Kickin’ it with the ruling class
411: Guiltily swilling my martini and puffing a stogie.
Listening to: Public Enemy, “911 is a joke”
I just learned about a cottage industry of companies that buy up defaulted debts of poor countries and then attempt to foreclose on the assets of that country around the world. If you’re Pakistan and your economy is in the crapper, your country may have made obligations that it can’t pay, and our legal system is intact enough to allow some enterprising attorney to seize your assets abroad.
It occurs to me that this is an economic Death Spiral, and reminds me of the way I often enjoy strangling other players in various closed-system games like Monopoly. Usually the turning point in any Monopoly game happens when you can force another player to start selling houses to pay rent or other expenses. With their money-making assets diminished, they’ve entered the Death Spiral. The money they pay you goes to making the envionment even more expensive, because I buy yet more houses with it, and their ability to make money has been diminished further. Its almost impossible to recover unless I make the same mistake.
While I’m a great believer in the enforcement of contracts, it makes me wonder if this isn’t the kind of thing that just encourages countries to nationalise their industries.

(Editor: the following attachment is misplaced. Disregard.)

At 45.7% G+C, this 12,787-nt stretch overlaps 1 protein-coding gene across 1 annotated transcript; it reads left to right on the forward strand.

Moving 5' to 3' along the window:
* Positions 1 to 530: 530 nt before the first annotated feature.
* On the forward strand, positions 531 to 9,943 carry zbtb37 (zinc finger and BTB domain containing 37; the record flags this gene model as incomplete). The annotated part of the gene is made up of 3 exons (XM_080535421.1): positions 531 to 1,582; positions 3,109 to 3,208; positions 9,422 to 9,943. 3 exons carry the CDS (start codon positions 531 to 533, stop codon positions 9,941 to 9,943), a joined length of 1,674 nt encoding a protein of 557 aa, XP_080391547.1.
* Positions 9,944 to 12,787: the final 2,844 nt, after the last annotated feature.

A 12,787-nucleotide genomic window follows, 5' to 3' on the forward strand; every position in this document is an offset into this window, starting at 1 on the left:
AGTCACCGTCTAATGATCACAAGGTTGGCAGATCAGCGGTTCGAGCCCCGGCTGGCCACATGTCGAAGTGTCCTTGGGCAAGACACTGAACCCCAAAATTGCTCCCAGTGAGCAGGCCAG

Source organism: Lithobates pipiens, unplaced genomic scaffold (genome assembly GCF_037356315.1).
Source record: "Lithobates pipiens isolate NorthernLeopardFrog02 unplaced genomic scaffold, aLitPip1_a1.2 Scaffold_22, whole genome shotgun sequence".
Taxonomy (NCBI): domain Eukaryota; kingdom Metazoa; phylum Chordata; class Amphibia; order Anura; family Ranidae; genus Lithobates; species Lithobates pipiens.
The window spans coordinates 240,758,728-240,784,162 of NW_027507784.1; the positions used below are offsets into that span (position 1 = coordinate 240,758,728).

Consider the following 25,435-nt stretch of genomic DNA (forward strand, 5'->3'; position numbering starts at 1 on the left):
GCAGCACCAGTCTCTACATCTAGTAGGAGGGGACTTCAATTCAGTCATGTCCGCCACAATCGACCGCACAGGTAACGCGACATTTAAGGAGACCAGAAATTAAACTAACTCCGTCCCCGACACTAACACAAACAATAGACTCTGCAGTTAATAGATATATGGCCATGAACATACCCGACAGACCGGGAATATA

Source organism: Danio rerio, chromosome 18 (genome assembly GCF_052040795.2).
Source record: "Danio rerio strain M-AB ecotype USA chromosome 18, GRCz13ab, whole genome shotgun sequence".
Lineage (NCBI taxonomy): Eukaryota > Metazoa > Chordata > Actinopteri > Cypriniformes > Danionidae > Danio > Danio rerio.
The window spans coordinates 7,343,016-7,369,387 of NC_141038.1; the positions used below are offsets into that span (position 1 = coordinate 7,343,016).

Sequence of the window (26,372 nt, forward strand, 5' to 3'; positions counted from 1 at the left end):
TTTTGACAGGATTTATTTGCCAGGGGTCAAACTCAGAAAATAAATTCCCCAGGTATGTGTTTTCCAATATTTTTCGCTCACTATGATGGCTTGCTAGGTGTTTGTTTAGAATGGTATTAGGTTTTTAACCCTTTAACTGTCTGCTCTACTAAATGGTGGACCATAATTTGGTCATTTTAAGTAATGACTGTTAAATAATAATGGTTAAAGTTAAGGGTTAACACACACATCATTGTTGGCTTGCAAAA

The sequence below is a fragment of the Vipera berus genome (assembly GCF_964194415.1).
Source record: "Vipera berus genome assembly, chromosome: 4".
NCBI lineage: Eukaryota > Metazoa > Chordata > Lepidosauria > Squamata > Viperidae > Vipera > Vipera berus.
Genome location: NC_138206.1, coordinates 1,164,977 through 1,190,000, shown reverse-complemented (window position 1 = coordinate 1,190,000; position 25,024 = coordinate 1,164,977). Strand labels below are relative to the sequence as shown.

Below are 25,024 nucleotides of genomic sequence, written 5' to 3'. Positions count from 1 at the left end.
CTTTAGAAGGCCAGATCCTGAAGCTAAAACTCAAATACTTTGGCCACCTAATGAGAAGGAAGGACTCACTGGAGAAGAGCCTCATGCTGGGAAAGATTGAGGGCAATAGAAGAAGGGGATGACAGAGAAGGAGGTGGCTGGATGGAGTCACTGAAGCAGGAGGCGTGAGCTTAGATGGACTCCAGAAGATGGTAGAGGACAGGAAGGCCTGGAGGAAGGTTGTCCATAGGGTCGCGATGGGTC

I feel lucky not to live in such a country, and I try not to take my good fortune for granted.
Between Sarah and I, we’ve seen what normal, blue-collar people live like in places like Cuba, Jamaica, China, and Pakistan. You can be poor anywhere (including just down the street from me in DC), but I think it’s probably worse to be poor in a country where your options are pretty limited for improving your life. Things like corrupt governments or poor human rights systems can make it all but impossible to catch a break.
I remember being in Cancun once, and having the cab driver tells me how every month or so a Cuban fisherman washes up on their shores. They take their boats out to the edge of international waters and then jump in if they can’t convince the Communist Party member to defect with them. Party members don’t defect, they have too good of a life.
The defector then proceeds to try and stay afloat the 90 or however many miles it takes to swim/float/dog-paddle to Mexico.
The level of desperation this suggests is not lost on me, and every time someone makes a toast, I can’t help but think we should just be damn glad we were born here, and at this time period.
Which may explain why people think my toasts are a downer.